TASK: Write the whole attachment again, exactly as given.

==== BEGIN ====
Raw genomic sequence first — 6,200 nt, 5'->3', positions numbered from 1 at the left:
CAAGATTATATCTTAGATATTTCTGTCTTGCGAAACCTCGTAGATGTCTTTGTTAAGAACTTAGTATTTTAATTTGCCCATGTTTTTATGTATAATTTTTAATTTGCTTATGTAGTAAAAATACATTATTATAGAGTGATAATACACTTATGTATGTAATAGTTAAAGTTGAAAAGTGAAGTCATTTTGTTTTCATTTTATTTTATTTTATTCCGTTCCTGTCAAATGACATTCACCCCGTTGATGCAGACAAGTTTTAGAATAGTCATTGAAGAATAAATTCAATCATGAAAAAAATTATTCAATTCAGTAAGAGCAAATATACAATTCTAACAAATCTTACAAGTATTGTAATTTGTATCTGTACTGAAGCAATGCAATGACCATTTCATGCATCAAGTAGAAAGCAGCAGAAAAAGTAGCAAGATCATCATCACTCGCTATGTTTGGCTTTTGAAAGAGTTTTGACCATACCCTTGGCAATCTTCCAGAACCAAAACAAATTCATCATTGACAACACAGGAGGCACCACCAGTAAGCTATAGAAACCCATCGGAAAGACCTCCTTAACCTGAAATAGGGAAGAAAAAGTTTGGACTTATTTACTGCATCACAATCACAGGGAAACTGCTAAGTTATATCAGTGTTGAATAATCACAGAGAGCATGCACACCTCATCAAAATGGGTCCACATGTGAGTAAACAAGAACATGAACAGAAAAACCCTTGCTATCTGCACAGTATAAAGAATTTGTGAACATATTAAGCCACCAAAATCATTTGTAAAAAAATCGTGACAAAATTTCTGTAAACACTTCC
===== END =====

Raw genomic sequence first — 6,200 nt, 5'->3', positions numbered from 1 at the left:
CAAGATTATATCTTAGATATTTCTGTCTTGCGAAACCTCGTAGATGTCTTTGTTAAGAACTTAGTATTTTAATTTGCCCATGTTTTTATGTATAATTTTTAATTTGCTTATGTAGTAAAAATACATTATTATAGAGTGATAATACACTTATGTATGTAATAGTTAAAGTTGAAAAGTGAAGTCATTTTGTTTTCATTTTATTTTATTTTATTCCGTTCCTGTCAAATGACATTCACCCCGTTGATGCAGACAAGTTTTAGAATAGTCATTGAAGAATAAATTCAATCATGAAAAAAATTATTCAATTCAGTAAGAGCAAATATACAATTCTAACAAATCTTACAAGTATTGTAATTTGTATCTGTACTGAAGCAATGCAATGACCATTTCATGCATCAAGTAGAAAGCAGCAGAAAAAGTAGCAAGATCATCATCACTCGCTATGTTTGGCTTTTGAAAGAGTTTTGACCATACCCTTGGCAATCTTCCAGAACCAAAACAAATTCATCATTGACAACACAGGAGGCACCACCAGTAAGCTATAGAAACCCATCGGAAAGACCTCCTTAACCTGAAATAGGGAAGAAAAAGTTTGGACTTATTTACTGCATCACAATCACAGGGAAACTGCTAAGTTATATCAGTGTTGAATAATCACAGAGAGCATGCACACCTCATCAAAATGGGTCCACATGTGAGTAAACAAGAACATGAACAGAAAAACCCTTGCTATCTGCACAGTATAAAGAATTTGTGAACATATTAAGCCACCAAAATCATTTGTAAAAAAATCGTGACAAAATTTCTGTAAACACTTCC